There are different methods to control ejaculation prescribed by the Taoists. In order to avoid ejaculation, the man could do one of several things. He could pull out immediately before orgasm, a method also more recently termed as "coitus conservatus."[9] A second method involved the man applying pressure on the perineum, thus retaining the sperm. While, if done incorrectly can cause a retrograde ejaculation, the Taoists believed that the jing traveled up into the head and "nourished the brain."[10]

Practice ControlEdit

Another important concept of "The Joining of the Essences" was that the union of a man and a woman would result in the creation of jing (精), a type of sexual energy. When in the act of lovemaking, jing would form, and the man could transform some of this jing into qi, and replenish his lifeforce. By having as much sex as possible, men had the opportunity to transform more and more jing, and as a result would see many health benefits.[6]

Yin/YangEdit

The concept of Yin and yang is important in Taoism and consequently also holds special importance in sex. Yang usually referred to the male sex, whereas Yin could refer to the female sex. Man and Woman were the equivalent of heaven and earth, but became disconnected. Therefore, while heaven and earth are eternal, man and woman suffer a premature death.[11] Every interaction between Yin and Yang had significance. Because of this significance, every position and action in lovemaking had importance. Taoist texts described a large number of special sexual positions that served to cure or prevent illness, sort of like the Kama Sutra.[12]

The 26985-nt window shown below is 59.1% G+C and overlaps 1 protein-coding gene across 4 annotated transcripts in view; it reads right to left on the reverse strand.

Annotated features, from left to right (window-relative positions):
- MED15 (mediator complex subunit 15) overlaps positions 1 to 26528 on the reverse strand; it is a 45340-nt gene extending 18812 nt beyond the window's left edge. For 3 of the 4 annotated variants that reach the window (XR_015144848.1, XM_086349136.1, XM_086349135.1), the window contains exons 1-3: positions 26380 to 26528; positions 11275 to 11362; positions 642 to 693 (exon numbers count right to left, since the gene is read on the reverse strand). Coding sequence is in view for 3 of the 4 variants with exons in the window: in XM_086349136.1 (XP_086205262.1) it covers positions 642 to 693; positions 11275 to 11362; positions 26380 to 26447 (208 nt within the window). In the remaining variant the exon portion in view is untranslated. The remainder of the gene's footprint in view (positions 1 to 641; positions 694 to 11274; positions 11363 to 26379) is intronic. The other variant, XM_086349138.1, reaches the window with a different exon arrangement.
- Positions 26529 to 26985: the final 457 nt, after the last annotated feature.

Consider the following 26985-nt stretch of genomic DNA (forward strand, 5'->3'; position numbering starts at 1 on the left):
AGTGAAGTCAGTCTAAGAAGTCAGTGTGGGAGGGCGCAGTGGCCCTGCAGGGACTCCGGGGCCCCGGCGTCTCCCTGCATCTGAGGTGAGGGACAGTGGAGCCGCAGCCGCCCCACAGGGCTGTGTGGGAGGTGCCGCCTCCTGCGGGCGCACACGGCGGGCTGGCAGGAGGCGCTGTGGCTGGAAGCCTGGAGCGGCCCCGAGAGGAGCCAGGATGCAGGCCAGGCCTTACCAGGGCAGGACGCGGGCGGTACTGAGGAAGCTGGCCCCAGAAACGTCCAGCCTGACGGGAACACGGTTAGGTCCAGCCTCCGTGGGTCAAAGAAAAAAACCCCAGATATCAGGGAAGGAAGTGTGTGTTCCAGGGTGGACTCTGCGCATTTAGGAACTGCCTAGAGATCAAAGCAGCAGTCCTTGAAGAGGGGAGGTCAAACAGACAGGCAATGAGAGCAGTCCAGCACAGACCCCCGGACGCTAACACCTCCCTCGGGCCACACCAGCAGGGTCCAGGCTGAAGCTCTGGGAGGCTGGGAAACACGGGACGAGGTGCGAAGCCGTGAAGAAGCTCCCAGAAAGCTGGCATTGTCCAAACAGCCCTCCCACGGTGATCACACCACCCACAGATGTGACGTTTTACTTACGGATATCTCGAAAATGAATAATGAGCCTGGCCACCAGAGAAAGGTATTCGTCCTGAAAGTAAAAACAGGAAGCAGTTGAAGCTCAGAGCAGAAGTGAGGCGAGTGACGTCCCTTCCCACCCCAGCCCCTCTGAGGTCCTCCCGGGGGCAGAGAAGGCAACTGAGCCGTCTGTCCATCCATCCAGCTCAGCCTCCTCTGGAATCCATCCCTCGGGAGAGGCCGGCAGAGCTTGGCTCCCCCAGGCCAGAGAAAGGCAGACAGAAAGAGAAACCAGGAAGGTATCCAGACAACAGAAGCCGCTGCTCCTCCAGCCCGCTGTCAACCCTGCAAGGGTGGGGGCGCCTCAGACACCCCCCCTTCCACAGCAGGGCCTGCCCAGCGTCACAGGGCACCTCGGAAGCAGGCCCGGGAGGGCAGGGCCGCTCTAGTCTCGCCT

WomenEdit

For Taoists, sex was not just about pleasing the man.[13] The woman also had to be stimulated and pleased in order to benefit from the act of sex. Su Nu, female advisor to the "Yellow Emperor" (Huang Di, 黄帝), noted 10 important indications of female satisfaction.[14] If sex were performed in this manner, the woman would create more jing, and the man could more easily absorb the jing to increase his own qi.[15] According to Jolan Chang, in early Chinese history women played a significant role in the Dao (道) of loving, and that the degeneration into subordinate roles came much later in Chinese history.[16] Women were also given a prominent place in the Ishinpō, with the tutor being a woman. One of the reasons women had a great deal of strength in the act of sex was that they walked away undiminished from the act. The woman had the power to bring forth life, and did not have to worry about ejaculation or refractory period. To quote Laozi from the Dao De Jing: "The Spirit of the Valley is inexhaustible...Draw on it as you will, it never runs dry." [17]

Women also helped men extend their lives. Many of the ancient texts were dedicated explanations of how a man could use sex to extend his own life. But, his life was extended only through the absorption of the woman's vital energies (jing and qi). Some Daoists came to call the act of sex “the battle of stealing and strengthening.”[18] These sexual methods could be correlated with Daoist military methods. Instead of storming the gates, the battle was a series of feints and maneuvers that would sap the enemy's resistance.[19] Jolan points out that it was after the Tang dynasty (A.D. 618-906) that "the Dao of Loving" was "steadily corrupted," and that it was these later corruptions that reflected battle imagery and elements of a "vampire" mindset.[20] Other research into early Daoism found more harmonious attitudes of Yin Yang communion.[21]